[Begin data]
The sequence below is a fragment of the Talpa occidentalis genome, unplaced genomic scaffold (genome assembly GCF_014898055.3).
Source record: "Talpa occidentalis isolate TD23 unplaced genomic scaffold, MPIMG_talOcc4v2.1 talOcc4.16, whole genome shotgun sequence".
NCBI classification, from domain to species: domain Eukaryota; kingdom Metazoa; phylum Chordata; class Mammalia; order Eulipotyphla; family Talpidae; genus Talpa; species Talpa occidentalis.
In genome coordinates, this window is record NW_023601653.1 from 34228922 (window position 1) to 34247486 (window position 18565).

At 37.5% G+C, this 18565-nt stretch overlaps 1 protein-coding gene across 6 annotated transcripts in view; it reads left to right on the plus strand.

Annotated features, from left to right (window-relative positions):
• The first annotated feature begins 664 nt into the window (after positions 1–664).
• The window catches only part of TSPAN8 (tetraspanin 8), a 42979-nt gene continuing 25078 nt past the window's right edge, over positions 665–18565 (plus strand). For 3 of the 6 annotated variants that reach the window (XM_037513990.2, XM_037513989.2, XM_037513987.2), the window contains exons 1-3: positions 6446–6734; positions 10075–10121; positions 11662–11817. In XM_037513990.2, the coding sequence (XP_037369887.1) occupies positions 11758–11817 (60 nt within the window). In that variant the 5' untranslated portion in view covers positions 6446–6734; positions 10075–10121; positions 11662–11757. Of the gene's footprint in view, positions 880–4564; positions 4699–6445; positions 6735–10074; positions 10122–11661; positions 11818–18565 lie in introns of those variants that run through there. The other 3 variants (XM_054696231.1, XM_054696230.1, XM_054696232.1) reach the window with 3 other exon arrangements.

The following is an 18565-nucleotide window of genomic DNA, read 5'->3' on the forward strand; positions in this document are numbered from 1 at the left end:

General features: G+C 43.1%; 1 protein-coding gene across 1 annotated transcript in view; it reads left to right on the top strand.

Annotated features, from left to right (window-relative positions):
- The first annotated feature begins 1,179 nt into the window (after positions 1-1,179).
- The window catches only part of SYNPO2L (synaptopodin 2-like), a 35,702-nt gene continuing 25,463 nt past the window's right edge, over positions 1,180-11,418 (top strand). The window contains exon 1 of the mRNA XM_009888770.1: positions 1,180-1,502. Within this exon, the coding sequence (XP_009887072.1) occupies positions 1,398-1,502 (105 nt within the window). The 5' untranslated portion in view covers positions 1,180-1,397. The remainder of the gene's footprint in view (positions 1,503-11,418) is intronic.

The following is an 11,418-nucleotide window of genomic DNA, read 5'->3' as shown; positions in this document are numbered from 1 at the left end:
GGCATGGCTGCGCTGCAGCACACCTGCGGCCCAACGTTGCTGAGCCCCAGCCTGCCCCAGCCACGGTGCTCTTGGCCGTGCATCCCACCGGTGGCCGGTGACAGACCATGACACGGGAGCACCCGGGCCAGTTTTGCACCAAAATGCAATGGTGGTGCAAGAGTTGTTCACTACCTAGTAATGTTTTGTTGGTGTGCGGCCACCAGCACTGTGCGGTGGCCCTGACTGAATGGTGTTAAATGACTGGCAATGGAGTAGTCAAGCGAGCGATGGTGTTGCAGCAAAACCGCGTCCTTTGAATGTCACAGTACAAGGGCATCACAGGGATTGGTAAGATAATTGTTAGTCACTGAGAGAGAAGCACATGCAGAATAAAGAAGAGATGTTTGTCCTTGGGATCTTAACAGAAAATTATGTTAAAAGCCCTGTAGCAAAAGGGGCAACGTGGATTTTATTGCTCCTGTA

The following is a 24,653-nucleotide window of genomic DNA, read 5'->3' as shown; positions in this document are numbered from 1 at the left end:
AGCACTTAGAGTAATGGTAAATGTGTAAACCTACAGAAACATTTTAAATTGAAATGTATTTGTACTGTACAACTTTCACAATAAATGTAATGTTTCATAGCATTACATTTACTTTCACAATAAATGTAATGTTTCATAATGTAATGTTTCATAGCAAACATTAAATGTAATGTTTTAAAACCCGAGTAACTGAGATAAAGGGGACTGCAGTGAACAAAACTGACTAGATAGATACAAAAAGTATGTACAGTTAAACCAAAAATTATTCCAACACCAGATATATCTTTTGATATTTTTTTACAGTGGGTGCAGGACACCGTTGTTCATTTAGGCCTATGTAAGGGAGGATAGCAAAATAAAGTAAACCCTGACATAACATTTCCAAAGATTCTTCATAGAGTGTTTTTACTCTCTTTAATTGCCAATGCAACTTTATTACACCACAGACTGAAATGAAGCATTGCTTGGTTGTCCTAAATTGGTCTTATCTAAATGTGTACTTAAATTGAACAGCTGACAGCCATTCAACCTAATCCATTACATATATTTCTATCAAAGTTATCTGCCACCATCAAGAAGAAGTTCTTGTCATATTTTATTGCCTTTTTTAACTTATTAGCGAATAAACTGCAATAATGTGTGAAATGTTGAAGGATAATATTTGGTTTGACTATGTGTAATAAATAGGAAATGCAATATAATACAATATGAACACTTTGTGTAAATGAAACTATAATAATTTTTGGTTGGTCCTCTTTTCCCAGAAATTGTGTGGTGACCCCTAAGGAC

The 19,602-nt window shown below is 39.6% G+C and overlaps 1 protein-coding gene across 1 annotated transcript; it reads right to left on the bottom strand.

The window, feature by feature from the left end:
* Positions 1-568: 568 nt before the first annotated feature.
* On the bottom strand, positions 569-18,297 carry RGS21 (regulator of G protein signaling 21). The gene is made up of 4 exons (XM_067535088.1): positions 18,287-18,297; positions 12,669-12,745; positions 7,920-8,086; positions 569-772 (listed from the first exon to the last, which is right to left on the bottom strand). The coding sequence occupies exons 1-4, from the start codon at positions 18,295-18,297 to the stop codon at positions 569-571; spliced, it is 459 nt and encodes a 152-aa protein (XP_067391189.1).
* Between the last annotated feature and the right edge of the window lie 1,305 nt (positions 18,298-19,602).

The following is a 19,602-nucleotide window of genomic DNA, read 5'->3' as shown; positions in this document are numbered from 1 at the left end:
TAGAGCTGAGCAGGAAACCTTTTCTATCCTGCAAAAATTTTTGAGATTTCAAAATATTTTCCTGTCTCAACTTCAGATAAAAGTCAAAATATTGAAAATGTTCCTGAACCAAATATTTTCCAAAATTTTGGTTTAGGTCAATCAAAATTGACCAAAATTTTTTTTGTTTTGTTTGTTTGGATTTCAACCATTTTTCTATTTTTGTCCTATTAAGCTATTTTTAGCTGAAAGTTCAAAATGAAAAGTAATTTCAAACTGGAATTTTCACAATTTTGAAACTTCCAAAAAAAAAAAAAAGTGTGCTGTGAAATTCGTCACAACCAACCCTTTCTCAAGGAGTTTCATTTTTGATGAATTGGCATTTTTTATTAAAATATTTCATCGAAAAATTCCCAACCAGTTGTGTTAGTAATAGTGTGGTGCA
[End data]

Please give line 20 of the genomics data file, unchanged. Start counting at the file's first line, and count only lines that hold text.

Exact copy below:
* Positions 1-568: 568 nt before the first annotated feature.